U.S. Intellectual History Blog

Update on the Digital Public Library of America (DPLA)

Since we’ve discussed this exciting initiative in the past, I thought I’d update readers of this blog on the status of the Digital Public Library of America. Based at Harvard’s Berkman Center for Internet & Society, the DPLA aims, as its name suggests, to be a public, digital library.  Originally conceived as an alternative to Google’s private digital library, the DPLA took on greater significance when Google’s exclusive deal with publishers and authors of out-of-print works was rejected by a federal court earlier this year.

Back in May, the DPLA announced a “Beta Sprint,” a open call for groups and individuals to design elements of the eventual DPLA.  Statements of intents were due on June 15; final proposals will be completed in September. And in late October, the winning ideas will be presented to the public in Washington, D.C.

Here’s John Palfrey, Chair of the DPLA Process, giving a June 30 update on the current state of the DPLA project, in which he discusses both the Beta Sprint–they received sixty notices of intent–and the emerging overall vision for the DPLA:

If you’re interested in keeping up with things DPLA, I strongly suggest that you subscribe to their listserv.  Information about it can be found here (although this page will warn you that this is a high-volume list, you can set your preferences to receive a weekly digest, so that your inbox will not be taken over by DPLA-related discussions).
I find both the goal of the initiative and its intensely collaborative process fascinating. But, then again, I’m a total geek.

5 Thoughts on this Post

  1. Ben,

    Because you’ve been following this development a bit more closely than me, I am hoping you can answer a question that’s formed in my mind over the past month:

    Would books entered into the DPLA have the ability, when accessed, to yield to cut/copy requests from a browser?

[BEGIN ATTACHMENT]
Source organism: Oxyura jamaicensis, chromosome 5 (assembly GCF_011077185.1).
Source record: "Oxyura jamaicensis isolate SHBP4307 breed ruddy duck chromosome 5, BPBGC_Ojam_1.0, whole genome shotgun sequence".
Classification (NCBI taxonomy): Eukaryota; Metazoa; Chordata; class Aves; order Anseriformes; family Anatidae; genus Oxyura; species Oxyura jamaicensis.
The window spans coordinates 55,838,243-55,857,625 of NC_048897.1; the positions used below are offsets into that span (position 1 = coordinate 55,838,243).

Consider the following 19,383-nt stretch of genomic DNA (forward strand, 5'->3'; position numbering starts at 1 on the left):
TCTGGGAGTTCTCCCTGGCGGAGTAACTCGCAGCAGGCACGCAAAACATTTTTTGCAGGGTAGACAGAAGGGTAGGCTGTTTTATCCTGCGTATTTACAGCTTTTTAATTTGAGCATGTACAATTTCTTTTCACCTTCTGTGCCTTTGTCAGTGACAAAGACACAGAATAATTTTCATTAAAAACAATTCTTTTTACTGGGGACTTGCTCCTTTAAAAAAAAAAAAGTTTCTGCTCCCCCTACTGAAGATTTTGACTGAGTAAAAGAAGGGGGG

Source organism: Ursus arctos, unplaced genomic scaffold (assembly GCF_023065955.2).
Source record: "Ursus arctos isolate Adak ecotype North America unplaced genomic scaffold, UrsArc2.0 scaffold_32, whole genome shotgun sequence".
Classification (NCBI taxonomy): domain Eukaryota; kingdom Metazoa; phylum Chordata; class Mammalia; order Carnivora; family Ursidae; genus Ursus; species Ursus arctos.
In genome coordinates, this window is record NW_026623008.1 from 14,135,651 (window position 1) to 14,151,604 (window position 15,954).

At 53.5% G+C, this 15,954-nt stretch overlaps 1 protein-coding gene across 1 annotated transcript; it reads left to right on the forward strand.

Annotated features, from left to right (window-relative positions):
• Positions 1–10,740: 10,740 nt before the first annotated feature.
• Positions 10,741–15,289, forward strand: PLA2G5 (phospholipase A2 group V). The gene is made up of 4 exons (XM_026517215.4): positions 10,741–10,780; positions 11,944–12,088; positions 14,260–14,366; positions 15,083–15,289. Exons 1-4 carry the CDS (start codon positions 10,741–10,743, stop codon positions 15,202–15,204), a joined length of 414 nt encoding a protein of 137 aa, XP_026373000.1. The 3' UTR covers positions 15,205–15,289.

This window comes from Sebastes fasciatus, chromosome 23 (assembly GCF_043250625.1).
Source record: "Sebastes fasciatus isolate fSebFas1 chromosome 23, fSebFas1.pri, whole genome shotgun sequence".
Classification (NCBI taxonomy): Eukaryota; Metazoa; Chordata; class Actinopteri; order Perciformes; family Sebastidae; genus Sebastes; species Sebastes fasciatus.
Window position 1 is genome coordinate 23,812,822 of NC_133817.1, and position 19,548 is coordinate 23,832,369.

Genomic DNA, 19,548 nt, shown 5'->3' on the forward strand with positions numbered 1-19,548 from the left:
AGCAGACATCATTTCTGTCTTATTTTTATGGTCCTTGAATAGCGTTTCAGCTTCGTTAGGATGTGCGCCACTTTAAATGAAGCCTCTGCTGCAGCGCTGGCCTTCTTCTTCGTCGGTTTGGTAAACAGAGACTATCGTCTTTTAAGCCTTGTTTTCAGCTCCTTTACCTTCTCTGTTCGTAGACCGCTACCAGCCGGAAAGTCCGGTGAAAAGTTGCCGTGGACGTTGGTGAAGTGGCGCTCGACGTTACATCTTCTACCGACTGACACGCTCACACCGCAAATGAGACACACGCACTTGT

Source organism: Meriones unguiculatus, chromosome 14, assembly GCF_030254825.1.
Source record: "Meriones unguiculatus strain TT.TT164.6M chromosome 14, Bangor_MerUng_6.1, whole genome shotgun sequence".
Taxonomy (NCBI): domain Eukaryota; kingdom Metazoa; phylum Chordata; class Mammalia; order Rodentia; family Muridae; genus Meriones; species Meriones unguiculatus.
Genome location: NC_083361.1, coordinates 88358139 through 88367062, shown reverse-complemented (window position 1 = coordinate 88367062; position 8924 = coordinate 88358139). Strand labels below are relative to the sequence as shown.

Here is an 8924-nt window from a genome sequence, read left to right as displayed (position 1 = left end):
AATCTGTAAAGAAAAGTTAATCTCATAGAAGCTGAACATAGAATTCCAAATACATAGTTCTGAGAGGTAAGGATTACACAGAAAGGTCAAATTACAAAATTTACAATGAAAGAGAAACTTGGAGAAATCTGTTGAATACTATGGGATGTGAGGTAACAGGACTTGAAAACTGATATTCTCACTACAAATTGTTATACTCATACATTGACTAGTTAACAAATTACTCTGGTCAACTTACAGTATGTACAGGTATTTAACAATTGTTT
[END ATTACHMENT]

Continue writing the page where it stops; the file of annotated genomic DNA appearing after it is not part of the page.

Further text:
To me, this is the major (if necessary) annoyance of Googlebooks—most books entered in that domain offer only “snips” or “snippets,” wherein you can see some portion of the text but are not able to transfer the portion for citation and research purposes. …Obviously I’m hoping that DPLA will help save me text re-typing time on books important to my work.

    I suppose my answer lies in whether “a/the library” with which I have a professional connection has bought into the DPLA consortium?

    – TL

  2. The simple answer is that all of that is entirely up in the air. Palfrey is not kidding when he describes himself as chair of the DPLA Process. Exactly what shape the DPLA will take is in the process of being determined, and they’re going about it very deliberately with lots of input from both librarians and potential end users.

    One thing they are apparently shooting for is to have the data (“books” etc.) available to a wide variety of providers who can the give users access to it in different forms. Obviously the feature that you’re talking about would depend on the scanning technology used as well as the format in which the scans are presented. Being able to cut and paste books (especially ones that have fallen into the public domain and about which there are no copyright issues whatsoever) would obviously be a very valuable feature…especially for scholars. You–or anyone else–can become directly involved in the process and help work to make it a part of the DPLA.

  3. Here, incidentally, is the DPLA’s latest description of itself (from a post by John Palfrey):

    What is the DPLA?

    Libraries, and the communities that surround them, can contribute much more than we do today to make the recorded heritage of humanity broadly available through digital means. The DPLA initiative is a broad-based, public-private effort to realize the untapped potential of wide digital access to the information that we have traditionally collected and held in physical formats in libraries. In its most ambitious future form, the DPLA would make the cultural and scientific record of humanity available, free of charge, to everyone in the United States and the rest of the world. Many key issues remain unresolved — especially with respect to technical architecture, governance, and funding — but some elements of what a DPLA might be are beginning to become clearer through discussion and iteration.